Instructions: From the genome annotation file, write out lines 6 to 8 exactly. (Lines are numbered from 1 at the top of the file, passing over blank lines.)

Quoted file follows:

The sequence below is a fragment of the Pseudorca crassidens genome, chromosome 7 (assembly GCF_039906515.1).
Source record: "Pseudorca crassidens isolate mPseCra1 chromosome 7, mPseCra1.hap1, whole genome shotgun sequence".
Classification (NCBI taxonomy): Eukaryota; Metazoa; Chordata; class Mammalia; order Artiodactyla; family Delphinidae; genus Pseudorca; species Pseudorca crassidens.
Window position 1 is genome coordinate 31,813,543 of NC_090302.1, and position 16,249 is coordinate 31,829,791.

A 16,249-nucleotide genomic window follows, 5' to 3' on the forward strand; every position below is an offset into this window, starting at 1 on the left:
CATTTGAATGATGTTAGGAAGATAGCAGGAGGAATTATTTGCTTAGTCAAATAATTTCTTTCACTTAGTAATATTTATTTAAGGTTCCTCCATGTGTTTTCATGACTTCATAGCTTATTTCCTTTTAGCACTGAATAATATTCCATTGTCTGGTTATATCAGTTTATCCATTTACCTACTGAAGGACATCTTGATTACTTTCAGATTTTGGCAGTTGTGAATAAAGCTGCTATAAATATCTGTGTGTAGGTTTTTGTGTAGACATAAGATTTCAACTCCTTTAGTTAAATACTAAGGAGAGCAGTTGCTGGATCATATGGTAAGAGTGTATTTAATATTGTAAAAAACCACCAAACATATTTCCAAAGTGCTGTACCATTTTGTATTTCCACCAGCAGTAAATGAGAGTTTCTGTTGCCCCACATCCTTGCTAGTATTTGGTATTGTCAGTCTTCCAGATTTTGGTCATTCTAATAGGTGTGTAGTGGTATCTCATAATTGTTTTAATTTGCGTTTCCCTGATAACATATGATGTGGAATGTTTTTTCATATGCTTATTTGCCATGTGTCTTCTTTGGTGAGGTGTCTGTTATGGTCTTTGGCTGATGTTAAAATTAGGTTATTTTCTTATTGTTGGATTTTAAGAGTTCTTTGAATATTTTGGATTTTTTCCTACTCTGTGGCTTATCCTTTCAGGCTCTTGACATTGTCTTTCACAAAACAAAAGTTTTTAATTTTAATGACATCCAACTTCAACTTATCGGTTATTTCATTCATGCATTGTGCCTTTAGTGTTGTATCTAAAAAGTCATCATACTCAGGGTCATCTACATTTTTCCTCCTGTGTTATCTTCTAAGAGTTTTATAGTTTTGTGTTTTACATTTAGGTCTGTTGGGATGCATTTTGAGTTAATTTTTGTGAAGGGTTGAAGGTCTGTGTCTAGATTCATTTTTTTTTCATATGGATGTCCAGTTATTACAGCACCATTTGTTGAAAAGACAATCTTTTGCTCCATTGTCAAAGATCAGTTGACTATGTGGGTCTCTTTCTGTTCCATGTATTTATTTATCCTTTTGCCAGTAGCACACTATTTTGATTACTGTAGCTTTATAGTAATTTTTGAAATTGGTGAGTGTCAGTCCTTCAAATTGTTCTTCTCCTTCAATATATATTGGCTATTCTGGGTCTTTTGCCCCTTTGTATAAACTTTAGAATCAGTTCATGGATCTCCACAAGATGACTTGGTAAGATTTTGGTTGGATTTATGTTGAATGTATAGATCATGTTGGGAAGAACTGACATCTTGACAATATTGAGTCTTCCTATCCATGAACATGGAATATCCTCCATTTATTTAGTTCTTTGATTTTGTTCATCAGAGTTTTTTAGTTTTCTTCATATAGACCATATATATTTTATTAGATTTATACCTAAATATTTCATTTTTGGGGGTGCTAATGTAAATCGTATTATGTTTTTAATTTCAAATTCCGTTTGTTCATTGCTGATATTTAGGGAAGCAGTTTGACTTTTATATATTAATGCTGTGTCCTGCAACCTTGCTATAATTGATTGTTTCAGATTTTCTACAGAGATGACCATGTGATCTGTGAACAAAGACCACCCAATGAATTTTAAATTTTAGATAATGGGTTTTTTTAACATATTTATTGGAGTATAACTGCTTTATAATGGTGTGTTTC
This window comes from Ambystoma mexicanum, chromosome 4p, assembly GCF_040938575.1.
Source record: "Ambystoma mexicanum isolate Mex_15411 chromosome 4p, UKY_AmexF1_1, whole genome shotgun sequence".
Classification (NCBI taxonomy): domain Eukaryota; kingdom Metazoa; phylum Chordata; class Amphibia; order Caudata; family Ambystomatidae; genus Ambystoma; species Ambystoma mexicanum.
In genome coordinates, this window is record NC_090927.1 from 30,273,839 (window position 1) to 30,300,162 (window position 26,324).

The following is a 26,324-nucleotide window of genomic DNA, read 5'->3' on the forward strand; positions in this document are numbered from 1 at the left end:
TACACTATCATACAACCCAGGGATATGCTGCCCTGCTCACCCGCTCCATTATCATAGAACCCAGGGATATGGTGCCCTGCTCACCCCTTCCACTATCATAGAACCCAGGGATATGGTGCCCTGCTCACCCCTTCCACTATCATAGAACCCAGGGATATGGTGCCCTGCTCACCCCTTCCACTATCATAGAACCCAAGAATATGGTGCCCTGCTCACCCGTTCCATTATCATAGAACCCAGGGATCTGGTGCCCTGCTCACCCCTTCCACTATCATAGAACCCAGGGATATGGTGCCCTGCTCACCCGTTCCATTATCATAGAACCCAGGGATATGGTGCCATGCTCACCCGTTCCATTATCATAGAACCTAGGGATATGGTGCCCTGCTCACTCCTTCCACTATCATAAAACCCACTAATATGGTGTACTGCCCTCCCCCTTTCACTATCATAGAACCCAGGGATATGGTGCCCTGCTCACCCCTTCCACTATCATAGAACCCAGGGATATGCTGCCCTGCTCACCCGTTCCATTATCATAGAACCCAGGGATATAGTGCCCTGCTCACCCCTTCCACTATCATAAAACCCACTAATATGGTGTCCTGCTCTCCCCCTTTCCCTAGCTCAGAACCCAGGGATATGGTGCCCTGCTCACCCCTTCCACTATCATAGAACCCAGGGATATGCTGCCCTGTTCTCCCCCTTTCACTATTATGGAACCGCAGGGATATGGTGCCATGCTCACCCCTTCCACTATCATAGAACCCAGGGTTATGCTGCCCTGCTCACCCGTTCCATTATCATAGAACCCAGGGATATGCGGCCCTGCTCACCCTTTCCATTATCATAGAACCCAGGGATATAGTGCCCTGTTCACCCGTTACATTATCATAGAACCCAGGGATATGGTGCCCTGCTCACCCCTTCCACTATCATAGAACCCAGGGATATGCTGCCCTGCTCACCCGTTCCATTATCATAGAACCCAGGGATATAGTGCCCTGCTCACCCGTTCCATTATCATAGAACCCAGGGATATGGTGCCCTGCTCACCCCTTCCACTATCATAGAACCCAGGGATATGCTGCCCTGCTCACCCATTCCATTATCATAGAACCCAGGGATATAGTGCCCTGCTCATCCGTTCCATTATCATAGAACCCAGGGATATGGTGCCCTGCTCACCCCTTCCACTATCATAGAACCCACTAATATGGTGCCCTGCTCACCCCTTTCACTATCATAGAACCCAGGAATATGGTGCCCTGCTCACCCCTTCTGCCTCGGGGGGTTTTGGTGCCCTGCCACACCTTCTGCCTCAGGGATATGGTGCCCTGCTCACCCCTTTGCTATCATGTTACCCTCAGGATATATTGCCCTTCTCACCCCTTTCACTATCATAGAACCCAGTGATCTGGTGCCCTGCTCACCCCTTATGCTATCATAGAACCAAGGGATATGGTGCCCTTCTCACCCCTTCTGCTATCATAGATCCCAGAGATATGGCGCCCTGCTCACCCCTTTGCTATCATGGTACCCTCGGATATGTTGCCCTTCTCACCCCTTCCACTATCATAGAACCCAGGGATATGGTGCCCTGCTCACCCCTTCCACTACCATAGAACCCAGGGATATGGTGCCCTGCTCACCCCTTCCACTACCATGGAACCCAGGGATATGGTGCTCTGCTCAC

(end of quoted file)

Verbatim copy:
CATTTGAATGATGTTAGGAAGATAGCAGGAGGAATTATTTGCTTAGTCAAATAATTTCTTTCACTTAGTAATATTTATTTAAGGTTCCTCCATGTGTTTTCATGACTTCATAGCTTATTTCCTTTTAGCACTGAATAATATTCCATTGTCTGGTTATATCAGTTTATCCATTTACCTACTGAAGGACATCTTGATTACTTTCAGATTTTGGCAGTTGTGAATAAAGCTGCTATAAATATCTGTGTGTAGGTTTTTGTGTAGACATAAGATTTCAACTCCTTTAGTTAAATACTAAGGAGAGCAGTTGCTGGATCATATGGTAAGAGTGTATTTAATATTGTAAAAAACCACCAAACATATTTCCAAAGTGCTGTACCATTTTGTATTTCCACCAGCAGTAAATGAGAGTTTCTGTTGCCCCACATCCTTGCTAGTATTTGGTATTGTCAGTCTTCCAGATTTTGGTCATTCTAATAGGTGTGTAGTGGTATCTCATAATTGTTTTAATTTGCGTTTCCCTGATAACATATGATGTGGAATGTTTTTTCATATGCTTATTTGCCATGTGTCTTCTTTGGTGAGGTGTCTGTTATGGTCTTTGGCTGATGTTAAAATTAGGTTATTTTCTTATTGTTGGATTTTAAGAGTTCTTTGAATATTTTGGATTTTTTCCTACTCTGTGGCTTATCCTTTCAGGCTCTTGACATTGTCTTTCACAAAACAAAAGTTTTTAATTTTAATGACATCCAACTTCAACTTATCGGTTATTTCATTCATGCATTGTGCCTTTAGTGTTGTATCTAAAAAGTCATCATACTCAGGGTCATCTACATTTTTCCTCCTGTGTTATCTTCTAAGAGTTTTATAGTTTTGTGTTTTACATTTAGGTCTGTTGGGATGCATTTTGAGTTAATTTTTGTGAAGGGTTGAAGGTCTGTGTCTAGATTCATTTTTTTTTCATATGGATGTCCAGTTATTACAGCACCATTTGTTGAAAAGACAATCTTTTGCTCCATTGTCAAAGATCAGTTGACTATGTGGGTCTCTTTCTGTTCCATGTATTTATTTATCCTTTTGCCAGTAGCACACTATTTTGATTACTGTAGCTTTATAGTAATTTTTGAAATTGGTGAGTGTCAGTCCTTCAAATTGTTCTTCTCCTTCAATATATATTGGCTATTCTGGGTCTTTTGCCCCTTTGTATAAACTTTAGAATCAGTTCATGGATCTCCACAAGATGACTTGGTAAGATTTTGGTTGGATTTATGTTGAATGTATAGATCATGTTGGGAAGAACTGACATCTTGACAATATTGAGTCTTCCTATCCATGAACATGGAATATCCTCCATTTATTTAGTTCTTTGATTTTGTTCATCAGAGTTTTTTAGTTTTCTTCATATAGACCATATATATTTTATTAGATTTATACCTAAATATTTCATTTTTGGGGGTGCTAATGTAAATCGTATTATGTTTTTAATTTCAAATTCCGTTTGTTCATTGCTGATATTTAGGGAAGCAGTTTGACTTTTATATATTAATGCTGTGTCCTGCAACCTTGCTATAATTGATTGTTTCAGATTTTCTACAGAGATGACCATGTGATCTGTGAACAAAGACCACCCAATGAATTTTAAATTTTAGATAATGGGTTTTTTTAACATATTTATTGGAGTATAACTGCTTTATAATGGTGTGTTTC
This window comes from Ambystoma mexicanum, chromosome 4p, assembly GCF_040938575.1.
Source record: "Ambystoma mexicanum isolate Mex_15411 chromosome 4p, UKY_AmexF1_1, whole genome shotgun sequence".